Emphasis Magazine, 2007/2
Emphasis: Competitive Market Analysis in Personal Lines
In the past decade, many insurers have made great advances in their ability to use advanced statistical techniques to inform their pricing strategies and structures. Yet the methods used to conduct competitive analysis have not kept pace and are largely ineffective in today’s pricing environment. As a result, companies are setting their prices in a vacuum, without a full appreciation of the marketplace dynamics that will ultimately impact their ability to write profitable business.
Advanced statistical techniques can help. They can be used to gain an understanding of the dynamics of competition, just as they are currently used to develop rating structures. A structured competitive market analysis (CMA) can significantly enhance the effectiveness of a company's pricing strategy.
The Pricing Process
Traditionally, ratemaking has relied on a cost-based analysis, whereby rates are developed to reflect the anticipated cost of claims, expenses, investment income, the cost of capital and a profit margin. If all the assumptions are correct and cross-subsidies are appropriately addressed, then the company doesn't need to be concerned with inadvertent shifts in its book of business due to pockets of underpriced business that will ultimately lead to deteriorating profitability.
Cost-based pricing remains critical, but it doesn't take into account the competitive environment or customer behavior. These are two important considerations in setting a pricing strategy that supports a company’s profitability and growth objectives.
Incorporating information about customer behavior into a pricing strategy requires detailed retention statistics that can take many years to capture. In contrast, extensive competitive information can be captured more quickly, and the companies that make good use of that information when setting their prices will have an advantage in the market.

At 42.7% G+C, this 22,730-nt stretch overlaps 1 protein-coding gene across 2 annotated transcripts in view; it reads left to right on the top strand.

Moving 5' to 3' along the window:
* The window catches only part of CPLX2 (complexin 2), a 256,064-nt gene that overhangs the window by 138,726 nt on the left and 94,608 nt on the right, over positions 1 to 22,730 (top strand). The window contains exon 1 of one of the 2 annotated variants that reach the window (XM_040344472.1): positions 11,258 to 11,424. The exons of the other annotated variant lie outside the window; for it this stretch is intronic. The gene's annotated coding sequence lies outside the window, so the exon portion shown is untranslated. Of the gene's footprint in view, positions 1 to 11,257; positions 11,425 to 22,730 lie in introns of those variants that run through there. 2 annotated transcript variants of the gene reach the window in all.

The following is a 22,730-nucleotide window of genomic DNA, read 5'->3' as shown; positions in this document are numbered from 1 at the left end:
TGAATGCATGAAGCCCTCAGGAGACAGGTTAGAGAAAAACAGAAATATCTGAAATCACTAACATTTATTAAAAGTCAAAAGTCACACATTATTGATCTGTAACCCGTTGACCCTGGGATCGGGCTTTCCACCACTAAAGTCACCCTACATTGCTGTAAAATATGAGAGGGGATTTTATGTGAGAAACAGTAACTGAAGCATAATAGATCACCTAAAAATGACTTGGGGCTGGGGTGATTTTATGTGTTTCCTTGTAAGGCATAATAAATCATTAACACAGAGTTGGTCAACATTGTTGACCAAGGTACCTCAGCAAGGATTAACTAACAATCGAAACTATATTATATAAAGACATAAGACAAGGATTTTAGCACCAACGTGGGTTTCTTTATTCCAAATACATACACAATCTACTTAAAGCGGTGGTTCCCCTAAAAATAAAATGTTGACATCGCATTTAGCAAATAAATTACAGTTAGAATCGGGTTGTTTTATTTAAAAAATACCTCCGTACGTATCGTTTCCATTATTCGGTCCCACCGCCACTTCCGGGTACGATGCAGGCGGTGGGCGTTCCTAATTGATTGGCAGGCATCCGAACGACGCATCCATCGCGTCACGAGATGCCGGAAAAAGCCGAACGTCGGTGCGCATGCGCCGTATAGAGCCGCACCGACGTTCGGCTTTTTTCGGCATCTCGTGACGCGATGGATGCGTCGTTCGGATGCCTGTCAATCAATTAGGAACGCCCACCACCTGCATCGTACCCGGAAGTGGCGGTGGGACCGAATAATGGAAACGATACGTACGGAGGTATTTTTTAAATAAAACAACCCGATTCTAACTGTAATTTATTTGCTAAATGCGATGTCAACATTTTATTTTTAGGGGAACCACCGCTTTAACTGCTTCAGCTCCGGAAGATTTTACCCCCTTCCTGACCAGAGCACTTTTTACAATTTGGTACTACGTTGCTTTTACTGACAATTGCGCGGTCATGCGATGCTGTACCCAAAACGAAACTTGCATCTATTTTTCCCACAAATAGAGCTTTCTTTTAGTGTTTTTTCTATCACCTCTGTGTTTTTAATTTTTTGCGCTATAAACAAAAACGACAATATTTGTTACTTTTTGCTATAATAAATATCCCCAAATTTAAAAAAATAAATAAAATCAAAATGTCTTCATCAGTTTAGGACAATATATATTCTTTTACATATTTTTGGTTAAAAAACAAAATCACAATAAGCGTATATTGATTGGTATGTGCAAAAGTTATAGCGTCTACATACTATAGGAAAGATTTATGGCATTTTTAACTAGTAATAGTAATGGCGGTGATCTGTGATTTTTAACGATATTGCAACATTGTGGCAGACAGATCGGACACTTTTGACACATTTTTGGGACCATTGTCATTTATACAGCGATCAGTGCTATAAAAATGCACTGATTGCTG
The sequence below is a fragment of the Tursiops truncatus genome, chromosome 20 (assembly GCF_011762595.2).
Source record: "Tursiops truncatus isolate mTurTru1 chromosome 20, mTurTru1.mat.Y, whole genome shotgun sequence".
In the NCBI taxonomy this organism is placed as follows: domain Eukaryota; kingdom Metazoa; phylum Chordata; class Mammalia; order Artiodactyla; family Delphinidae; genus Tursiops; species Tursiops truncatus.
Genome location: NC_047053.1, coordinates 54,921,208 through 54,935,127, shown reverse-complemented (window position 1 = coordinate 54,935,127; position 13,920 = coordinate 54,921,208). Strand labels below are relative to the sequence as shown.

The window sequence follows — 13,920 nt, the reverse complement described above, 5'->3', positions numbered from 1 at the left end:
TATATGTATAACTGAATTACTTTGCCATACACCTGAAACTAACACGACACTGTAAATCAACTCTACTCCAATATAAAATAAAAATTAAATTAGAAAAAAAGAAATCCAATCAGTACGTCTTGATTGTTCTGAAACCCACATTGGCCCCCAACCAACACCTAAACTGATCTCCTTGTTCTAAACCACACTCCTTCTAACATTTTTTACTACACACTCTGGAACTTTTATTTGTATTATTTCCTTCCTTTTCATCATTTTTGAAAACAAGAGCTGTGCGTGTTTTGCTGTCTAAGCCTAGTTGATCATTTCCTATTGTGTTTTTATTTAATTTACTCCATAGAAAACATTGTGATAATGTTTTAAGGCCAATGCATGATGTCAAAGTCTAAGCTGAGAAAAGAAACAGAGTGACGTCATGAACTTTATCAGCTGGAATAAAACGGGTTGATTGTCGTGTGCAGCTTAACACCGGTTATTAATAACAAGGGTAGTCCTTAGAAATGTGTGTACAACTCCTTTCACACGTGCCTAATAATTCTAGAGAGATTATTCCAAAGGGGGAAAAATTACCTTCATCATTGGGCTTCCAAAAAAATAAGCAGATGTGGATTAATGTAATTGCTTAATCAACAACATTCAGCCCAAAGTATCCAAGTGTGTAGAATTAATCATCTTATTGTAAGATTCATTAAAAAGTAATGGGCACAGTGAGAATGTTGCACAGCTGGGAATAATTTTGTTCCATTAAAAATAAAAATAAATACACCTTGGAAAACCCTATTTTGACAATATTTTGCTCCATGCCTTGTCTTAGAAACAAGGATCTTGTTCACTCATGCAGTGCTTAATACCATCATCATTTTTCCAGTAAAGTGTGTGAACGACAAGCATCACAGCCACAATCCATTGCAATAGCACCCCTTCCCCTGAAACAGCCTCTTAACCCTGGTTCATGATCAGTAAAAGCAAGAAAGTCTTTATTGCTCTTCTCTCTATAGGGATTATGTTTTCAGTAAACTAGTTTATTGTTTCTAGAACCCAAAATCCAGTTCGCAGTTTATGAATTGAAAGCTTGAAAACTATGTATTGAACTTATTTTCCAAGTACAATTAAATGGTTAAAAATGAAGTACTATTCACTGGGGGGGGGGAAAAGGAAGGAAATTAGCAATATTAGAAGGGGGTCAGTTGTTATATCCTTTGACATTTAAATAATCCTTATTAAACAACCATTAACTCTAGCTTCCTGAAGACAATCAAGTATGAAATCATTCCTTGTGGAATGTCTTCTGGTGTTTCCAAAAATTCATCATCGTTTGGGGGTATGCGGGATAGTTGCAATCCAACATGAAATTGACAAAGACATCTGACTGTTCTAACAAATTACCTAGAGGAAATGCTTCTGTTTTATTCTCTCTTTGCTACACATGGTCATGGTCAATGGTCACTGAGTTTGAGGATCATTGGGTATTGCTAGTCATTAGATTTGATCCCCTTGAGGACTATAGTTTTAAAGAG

Steps for Conducting a CMA
Despite significant technological advances in the tools used to establish rate structures, many insurers assess their competitive positioning by preparing rate comparisons for a relatively small number of representative risks. They may be preparing them by hand, using competitors' rating manuals, or they may be using rate/quote engines available on many Web sites. Increasingly, with the growing complexity of competitors' rate structures, companies are considering the purchase of comparative rating engines.
Regardless of the method of collection, many companies are using far too few price points to get an accurate read on their competitive position. They lack a comprehensive and structured process for gathering and analyzing large amounts of competitive data, and an approach for incorporating the information in a way that will enable them to evaluate pricing strategy and structure.
A comprehensive CMA can be thought of in four distinct phases:
- Rating plan analysis. Understanding the components of competitors' rating plans is an important first step to the CMA. Not only does it provide a perspective on the relative sophistication and complexity of the various plans, but it provides insights that are helpful to the data-gathering phase of the analysis.